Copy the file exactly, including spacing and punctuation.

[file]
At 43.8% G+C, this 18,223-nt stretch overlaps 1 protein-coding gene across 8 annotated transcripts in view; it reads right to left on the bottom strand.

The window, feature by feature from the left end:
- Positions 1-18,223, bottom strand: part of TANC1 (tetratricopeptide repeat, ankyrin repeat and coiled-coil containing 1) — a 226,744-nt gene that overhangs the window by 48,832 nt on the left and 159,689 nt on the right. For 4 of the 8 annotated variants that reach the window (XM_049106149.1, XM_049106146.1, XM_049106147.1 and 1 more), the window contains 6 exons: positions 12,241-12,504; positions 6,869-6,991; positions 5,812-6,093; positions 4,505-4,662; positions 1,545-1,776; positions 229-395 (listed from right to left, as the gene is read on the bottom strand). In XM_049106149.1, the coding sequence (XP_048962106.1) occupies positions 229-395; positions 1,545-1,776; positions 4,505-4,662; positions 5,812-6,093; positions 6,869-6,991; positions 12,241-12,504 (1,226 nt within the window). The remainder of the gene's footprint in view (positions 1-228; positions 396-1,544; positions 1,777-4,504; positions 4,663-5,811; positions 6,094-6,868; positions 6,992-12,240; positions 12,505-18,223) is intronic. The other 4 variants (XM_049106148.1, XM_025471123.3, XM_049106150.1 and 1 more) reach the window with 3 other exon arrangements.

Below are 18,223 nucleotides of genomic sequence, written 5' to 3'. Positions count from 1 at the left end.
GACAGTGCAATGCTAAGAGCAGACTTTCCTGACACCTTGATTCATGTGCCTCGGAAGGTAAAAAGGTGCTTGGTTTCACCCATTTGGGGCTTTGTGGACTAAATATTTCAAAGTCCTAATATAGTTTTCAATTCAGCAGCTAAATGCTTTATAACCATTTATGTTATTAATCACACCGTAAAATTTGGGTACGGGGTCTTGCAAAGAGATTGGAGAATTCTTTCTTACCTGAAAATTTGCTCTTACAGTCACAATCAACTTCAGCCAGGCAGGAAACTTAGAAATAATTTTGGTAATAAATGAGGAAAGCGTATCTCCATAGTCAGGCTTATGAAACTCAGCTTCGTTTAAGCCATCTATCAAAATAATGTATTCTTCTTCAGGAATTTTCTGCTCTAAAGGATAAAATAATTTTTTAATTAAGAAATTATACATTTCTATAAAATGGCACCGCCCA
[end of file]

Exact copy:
At 43.8% G+C, this 18,223-nt stretch overlaps 1 protein-coding gene across 8 annotated transcripts in view; it reads right to left on the bottom strand.

The window, feature by feature from the left end:
- Positions 1-18,223, bottom strand: part of TANC1 (tetratricopeptide repeat, ankyrin repeat and coiled-coil containing 1) — a 226,744-nt gene that overhangs the window by 48,832 nt on the left and 159,689 nt on the right. For 4 of the 8 annotated variants that reach the window (XM_049106149.1, XM_049106146.1, XM_049106147.1 and 1 more), the window contains 6 exons: positions 12,241-12,504; positions 6,869-6,991; positions 5,812-6,093; positions 4,505-4,662; positions 1,545-1,776; positions 229-395 (listed from right to left, as the gene is read on the bottom strand). In XM_049106149.1, the coding sequence (XP_048962106.1) occupies positions 229-395; positions 1,545-1,776; positions 4,505-4,662; positions 5,812-6,093; positions 6,869-6,991; positions 12,241-12,504 (1,226 nt within the window). The remainder of the gene's footprint in view (positions 1-228; positions 396-1,544; positions 1,777-4,504; positions 4,663-5,811; positions 6,094-6,868; positions 6,992-12,240; positions 12,505-18,223) is intronic. The other 4 variants (XM_049106148.1, XM_025471123.3, XM_049106150.1 and 1 more) reach the window with 3 other exon arrangements.

Below are 18,223 nucleotides of genomic sequence, written 5' to 3'. Positions count from 1 at the left end.
GACAGTGCAATGCTAAGAGCAGACTTTCCTGACACCTTGATTCATGTGCCTCGGAAGGTAAAAAGGTGCTTGGTTTCACCCATTTGGGGCTTTGTGGACTAAATATTTCAAAGTCCTAATATAGTTTTCAATTCAGCAGCTAAATGCTTTATAACCATTTATGTTATTAATCACACCGTAAAATTTGGGTACGGGGTCTTGCAAAGAGATTGGAGAATTCTTTCTTACCTGAAAATTTGCTCTTACAGTCACAATCAACTTCAGCCAGGCAGGAAACTTAGAAATAATTTTGGTAATAAATGAGGAAAGCGTATCTCCATAGTCAGGCTTATGAAACTCAGCTTCGTTTAAGCCATCTATCAAAATAATGTATTCTTCTTCAGGAATTTTCTGCTCTAAAGGATAAAATAATTTTTTAATTAAGAAATTATACATTTCTATAAAATGGCACCGCCCA